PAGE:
Washington is ready to contribute to reaching a compromise between Armenia and Azerbaijan on the issue of defining the state border. This was announced on Tuesday, May 24, in the press service of the US State Department.
“Secretary of State Anthony Blinken spoke today with Armenian Prime Minister Nikol Pashinyan. They discussed the positive momentum towards peace in the South Caucasus. Blinken offered United States assistance in border delimitation and demarcation efforts and called for progress in developing regional transport and communications links.
It is noted that the head of the State Department recalled the readiness of the United States to support the Armenian-Azerbaijani negotiations and, as a co-chair of the OSCE Minsk Group, to cooperate with foreign partners to achieve a “long-term and comprehensive peace” between Baku and Yerevan.
Earlier on Tuesday, the Deputy Prime Ministers of Armenia and Azerbaijan met for the first time in the format of the Armenian-Azerbaijani Commission on Border Delimitation and Security. The parties discussed organizational and procedural issues of joint activities. It is noted that the second meeting will be held in Moscow, the third – in Brussels.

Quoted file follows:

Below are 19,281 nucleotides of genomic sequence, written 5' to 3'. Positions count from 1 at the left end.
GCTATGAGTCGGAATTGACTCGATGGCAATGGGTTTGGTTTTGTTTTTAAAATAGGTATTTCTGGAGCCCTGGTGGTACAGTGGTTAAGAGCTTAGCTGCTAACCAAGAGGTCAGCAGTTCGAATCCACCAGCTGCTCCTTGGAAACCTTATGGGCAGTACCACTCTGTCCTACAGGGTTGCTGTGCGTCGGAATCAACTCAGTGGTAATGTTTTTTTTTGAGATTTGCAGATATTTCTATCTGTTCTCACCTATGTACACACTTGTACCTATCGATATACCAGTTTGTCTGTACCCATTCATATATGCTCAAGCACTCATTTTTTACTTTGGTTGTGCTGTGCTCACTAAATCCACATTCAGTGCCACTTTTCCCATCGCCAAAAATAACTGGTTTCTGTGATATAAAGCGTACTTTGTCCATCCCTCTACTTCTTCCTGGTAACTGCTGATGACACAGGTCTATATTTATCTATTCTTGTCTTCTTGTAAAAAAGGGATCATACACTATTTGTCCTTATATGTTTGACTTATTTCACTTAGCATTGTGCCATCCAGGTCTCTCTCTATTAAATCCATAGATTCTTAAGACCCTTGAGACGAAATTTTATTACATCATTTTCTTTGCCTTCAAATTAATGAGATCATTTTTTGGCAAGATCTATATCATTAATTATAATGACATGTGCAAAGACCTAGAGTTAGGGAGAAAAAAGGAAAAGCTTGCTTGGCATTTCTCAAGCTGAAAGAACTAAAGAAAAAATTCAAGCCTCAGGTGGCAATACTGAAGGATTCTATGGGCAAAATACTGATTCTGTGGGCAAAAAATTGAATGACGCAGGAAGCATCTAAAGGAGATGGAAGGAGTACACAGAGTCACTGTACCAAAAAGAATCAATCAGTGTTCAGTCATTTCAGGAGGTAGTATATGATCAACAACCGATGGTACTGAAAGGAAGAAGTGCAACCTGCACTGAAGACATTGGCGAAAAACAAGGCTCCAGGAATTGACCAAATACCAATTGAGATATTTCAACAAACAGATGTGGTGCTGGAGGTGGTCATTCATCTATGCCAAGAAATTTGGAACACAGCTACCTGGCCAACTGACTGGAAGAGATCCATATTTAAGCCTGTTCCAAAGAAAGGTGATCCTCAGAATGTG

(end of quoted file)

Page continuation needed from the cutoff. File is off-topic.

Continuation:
On May 22, it became known that Azerbaijani President Ilham Aliyev, Armenian Prime Minister Nikol Pashinyan and head of the European Council Charles Michel agreed in Brussels to start the work of the Armenian-Azerbaijani commission on border delimitation. During the trilateral meeting, issues related to preparations for the negotiation process on the normalization of relations between Baku and Yerevan, humanitarian problems and the settlement of the Nagorno-Karabakh conflict were discussed.
On April 9, Russian President Vladimir Putin held telephone conversations with the Prime Minister of Armenia. The political leaders stressed the importance of the agreements on the signing of a peace agreement between Armenia and Azerbaijan and the start of work on the delimitation of the Armenian-Azerbaijani border.
On April 7, Pashinyan and Aliyev instructed the foreign ministers of the republics to begin preparations for peace talks.
In November 2020, with the participation of Russia, Armenia and Azerbaijan signed an agreement on the cessation of hostilities in Nagorno-Karabakh. The document, among other things, provided for the introduction of Russian peacekeepers into the region, the exchange of prisoners of war and the transfer by Armenia to Azerbaijan of a number of regions of the region.
Armenia and Azerbaijan have disputed ownership of Nagorno-Karabakh since 1988. Then the region, which is inhabited mainly by Armenians, announced its withdrawal from the Azerbaijan SSR. During the military conflict of 1992-1994, Baku lost control over Karabakh. In September 2020, Baku took control of a number of settlements during military operations.